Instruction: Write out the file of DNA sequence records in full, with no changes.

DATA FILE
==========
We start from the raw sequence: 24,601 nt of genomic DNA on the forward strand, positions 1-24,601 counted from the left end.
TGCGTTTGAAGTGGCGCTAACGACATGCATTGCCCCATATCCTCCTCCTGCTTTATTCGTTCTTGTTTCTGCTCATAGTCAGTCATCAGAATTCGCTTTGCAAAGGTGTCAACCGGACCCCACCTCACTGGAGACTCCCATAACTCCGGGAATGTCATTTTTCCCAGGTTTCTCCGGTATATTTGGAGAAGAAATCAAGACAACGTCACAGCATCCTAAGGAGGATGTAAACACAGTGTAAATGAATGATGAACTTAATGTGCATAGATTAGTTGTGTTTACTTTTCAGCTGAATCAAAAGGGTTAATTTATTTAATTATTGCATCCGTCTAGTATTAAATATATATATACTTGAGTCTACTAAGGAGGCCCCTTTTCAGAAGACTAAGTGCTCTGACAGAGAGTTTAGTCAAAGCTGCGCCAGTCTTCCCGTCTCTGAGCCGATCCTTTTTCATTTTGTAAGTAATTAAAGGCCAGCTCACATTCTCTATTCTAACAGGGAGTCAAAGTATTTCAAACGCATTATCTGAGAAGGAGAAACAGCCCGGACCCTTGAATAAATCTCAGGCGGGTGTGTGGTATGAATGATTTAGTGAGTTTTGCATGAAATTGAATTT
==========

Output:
We start from the raw sequence: 24,601 nt of genomic DNA on the forward strand, positions 1-24,601 counted from the left end.
TGCGTTTGAAGTGGCGCTAACGACATGCATTGCCCCATATCCTCCTCCTGCTTTATTCGTTCTTGTTTCTGCTCATAGTCAGTCATCAGAATTCGCTTTGCAAAGGTGTCAACCGGACCCCACCTCACTGGAGACTCCCATAACTCCGGGAATGTCATTTTTCCCAGGTTTCTCCGGTATATTTGGAGAAGAAATCAAGACAACGTCACAGCATCCTAAGGAGGATGTAAACACAGTGTAAATGAATGATGAACTTAATGTGCATAGATTAGTTGTGTTTACTTTTCAGCTGAATCAAAAGGGTTAATTTATTTAATTATTGCATCCGTCTAGTATTAAATATATATATACTTGAGTCTACTAAGGAGGCCCCTTTTCAGAAGACTAAGTGCTCTGACAGAGAGTTTAGTCAAAGCTGCGCCAGTCTTCCCGTCTCTGAGCCGATCCTTTTTCATTTTGTAAGTAATTAAAGGCCAGCTCACATTCTCTATTCTAACAGGGAGTCAAAGTATTTCAAACGCATTATCTGAGAAGGAGAAACAGCCCGGACCCTTGAATAAATCTCAGGCGGGTGTGTGGTATGAATGATTTAGTGAGTTTTGCATGAAATTGAATTT